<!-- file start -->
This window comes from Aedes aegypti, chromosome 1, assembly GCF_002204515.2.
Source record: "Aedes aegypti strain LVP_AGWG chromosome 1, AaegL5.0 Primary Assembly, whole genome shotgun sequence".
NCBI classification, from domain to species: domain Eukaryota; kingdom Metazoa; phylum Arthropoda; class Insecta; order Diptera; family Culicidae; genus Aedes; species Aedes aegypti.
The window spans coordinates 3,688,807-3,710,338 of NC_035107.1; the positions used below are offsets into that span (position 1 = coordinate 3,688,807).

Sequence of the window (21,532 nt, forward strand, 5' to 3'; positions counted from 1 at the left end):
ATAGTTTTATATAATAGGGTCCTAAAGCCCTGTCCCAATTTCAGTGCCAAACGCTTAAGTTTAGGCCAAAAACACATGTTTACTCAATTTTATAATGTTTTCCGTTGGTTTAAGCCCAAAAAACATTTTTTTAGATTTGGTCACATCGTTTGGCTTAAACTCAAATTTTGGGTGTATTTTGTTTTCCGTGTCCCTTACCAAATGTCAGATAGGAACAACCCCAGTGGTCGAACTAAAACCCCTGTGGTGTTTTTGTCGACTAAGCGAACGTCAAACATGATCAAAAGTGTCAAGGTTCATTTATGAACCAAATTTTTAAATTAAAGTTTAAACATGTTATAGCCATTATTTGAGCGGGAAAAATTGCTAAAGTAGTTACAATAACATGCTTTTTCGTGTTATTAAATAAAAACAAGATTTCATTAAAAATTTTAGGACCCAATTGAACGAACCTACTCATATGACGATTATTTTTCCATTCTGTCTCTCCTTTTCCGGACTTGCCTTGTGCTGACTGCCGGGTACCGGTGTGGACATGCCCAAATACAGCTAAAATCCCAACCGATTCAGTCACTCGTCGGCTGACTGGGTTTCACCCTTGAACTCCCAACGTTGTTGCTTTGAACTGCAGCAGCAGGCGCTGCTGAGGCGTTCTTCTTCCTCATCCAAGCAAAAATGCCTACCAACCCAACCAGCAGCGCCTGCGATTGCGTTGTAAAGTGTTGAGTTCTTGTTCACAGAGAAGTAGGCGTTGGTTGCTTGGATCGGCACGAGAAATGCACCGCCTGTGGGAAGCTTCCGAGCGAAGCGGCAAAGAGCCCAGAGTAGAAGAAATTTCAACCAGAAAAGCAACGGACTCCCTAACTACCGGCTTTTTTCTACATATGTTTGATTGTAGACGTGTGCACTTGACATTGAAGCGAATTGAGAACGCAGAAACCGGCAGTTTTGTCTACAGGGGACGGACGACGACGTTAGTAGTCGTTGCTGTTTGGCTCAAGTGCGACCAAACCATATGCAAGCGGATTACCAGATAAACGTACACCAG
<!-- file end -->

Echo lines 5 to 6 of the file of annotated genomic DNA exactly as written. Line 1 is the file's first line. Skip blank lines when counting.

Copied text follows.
Sequence of the window (21,532 nt, forward strand, 5' to 3'; positions counted from 1 at the left end):
ATAGTTTTATATAATAGGGTCCTAAAGCCCTGTCCCAATTTCAGTGCCAAACGCTTAAGTTTAGGCCAAAAACACATGTTTACTCAATTTTATAATGTTTTCCGTTGGTTTAAGCCCAAAAAACATTTTTTTAGATTTGGTCACATCGTTTGGCTTAAACTCAAATTTTGGGTGTATTTTGTTTTCCGTGTCCCTTACCAAATGTCAGATAGGAACAACCCCAGTGGTCGAACTAAAACCCCTGTGGTGTTTTTGTCGACTAAGCGAACGTCAAACATGATCAAAAGTGTCAAGGTTCATTTATGAACCAAATTTTTAAATTAAAGTTTAAACATGTTATAGCCATTATTTGAGCGGGAAAAATTGCTAAAGTAGTTACAATAACATGCTTTTTCGTGTTATTAAATAAAAACAAGATTTCATTAAAAATTTTAGGACCCAATTGAACGAACCTACTCATATGACGATTATTTTTCCATTCTGTCTCTCCTTTTCCGGACTTGCCTTGTGCTGACTGCCGGGTACCGGTGTGGACATGCCCAAATACAGCTAAAATCCCAACCGATTCAGTCACTCGTCGGCTGACTGGGTTTCACCCTTGAACTCCCAACGTTGTTGCTTTGAACTGCAGCAGCAGGCGCTGCTGAGGCGTTCTTCTTCCTCATCCAAGCAAAAATGCCTACCAACCCAACCAGCAGCGCCTGCGATTGCGTTGTAAAGTGTTGAGTTCTTGTTCACAGAGAAGTAGGCGTTGGTTGCTTGGATCGGCACGAGAAATGCACCGCCTGTGGGAAGCTTCCGAGCGAAGCGGCAAAGAGCCCAGAGTAGAAGAAATTTCAACCAGAAAAGCAACGGACTCCCTAACTACCGGCTTTTTTCTACATATGTTTGATTGTAGACGTGTGCACTTGACATTGAAGCGAATTGAGAACGCAGAAACCGGCAGTTTTGTCTACAGGGGACGGACGACGACGTTAGTAGTCGTTGCTGTTTGGCTCAAGTGCGACCAAACCATATGCAAGCGGATTACCAGATAAACGTACACCAG